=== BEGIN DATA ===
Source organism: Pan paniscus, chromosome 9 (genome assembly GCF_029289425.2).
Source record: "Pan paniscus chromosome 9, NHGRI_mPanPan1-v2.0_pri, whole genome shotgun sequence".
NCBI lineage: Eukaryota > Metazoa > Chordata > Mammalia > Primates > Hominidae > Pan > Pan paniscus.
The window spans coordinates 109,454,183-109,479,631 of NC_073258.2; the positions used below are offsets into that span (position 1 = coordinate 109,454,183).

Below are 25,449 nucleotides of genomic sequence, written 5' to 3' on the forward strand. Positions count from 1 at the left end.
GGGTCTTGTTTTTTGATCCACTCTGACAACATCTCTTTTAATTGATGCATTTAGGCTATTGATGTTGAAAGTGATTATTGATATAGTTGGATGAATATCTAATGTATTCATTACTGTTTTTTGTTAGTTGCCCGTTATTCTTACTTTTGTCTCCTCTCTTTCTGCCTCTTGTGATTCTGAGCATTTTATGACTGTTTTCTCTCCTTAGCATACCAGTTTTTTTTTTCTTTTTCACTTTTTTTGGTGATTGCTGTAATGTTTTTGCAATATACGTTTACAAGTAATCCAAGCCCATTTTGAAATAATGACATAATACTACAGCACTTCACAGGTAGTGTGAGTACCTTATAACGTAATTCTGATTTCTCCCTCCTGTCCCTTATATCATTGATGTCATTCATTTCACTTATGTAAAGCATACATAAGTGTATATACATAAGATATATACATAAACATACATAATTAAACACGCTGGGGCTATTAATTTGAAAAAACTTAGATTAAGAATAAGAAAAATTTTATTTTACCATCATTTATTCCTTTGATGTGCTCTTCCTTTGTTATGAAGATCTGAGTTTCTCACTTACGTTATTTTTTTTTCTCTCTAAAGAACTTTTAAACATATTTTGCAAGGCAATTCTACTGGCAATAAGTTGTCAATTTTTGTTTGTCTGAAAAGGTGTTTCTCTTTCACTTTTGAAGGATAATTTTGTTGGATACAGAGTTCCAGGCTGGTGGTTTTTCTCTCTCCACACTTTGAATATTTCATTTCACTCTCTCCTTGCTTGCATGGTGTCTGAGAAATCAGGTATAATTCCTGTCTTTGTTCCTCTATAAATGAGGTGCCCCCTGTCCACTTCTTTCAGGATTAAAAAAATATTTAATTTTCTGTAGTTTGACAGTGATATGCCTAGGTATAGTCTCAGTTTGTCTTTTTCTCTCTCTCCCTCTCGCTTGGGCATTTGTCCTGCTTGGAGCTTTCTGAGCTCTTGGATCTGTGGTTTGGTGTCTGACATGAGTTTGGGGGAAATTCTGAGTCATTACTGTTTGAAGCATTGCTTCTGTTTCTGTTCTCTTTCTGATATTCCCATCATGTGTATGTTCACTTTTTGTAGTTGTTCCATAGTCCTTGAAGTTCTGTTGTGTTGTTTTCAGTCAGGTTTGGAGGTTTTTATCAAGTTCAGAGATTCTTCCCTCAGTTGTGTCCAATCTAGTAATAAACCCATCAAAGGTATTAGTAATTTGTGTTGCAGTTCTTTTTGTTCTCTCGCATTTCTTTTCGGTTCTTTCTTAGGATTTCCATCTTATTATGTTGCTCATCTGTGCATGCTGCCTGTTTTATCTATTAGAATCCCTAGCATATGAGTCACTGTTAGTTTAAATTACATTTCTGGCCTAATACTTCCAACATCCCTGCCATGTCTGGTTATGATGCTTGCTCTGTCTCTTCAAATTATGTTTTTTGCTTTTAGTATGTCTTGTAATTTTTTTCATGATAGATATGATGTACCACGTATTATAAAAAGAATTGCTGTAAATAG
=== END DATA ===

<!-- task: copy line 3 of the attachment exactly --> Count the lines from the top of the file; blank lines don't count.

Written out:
NCBI lineage: Eukaryota > Metazoa > Chordata > Mammalia > Primates > Hominidae > Pan > Pan paniscus.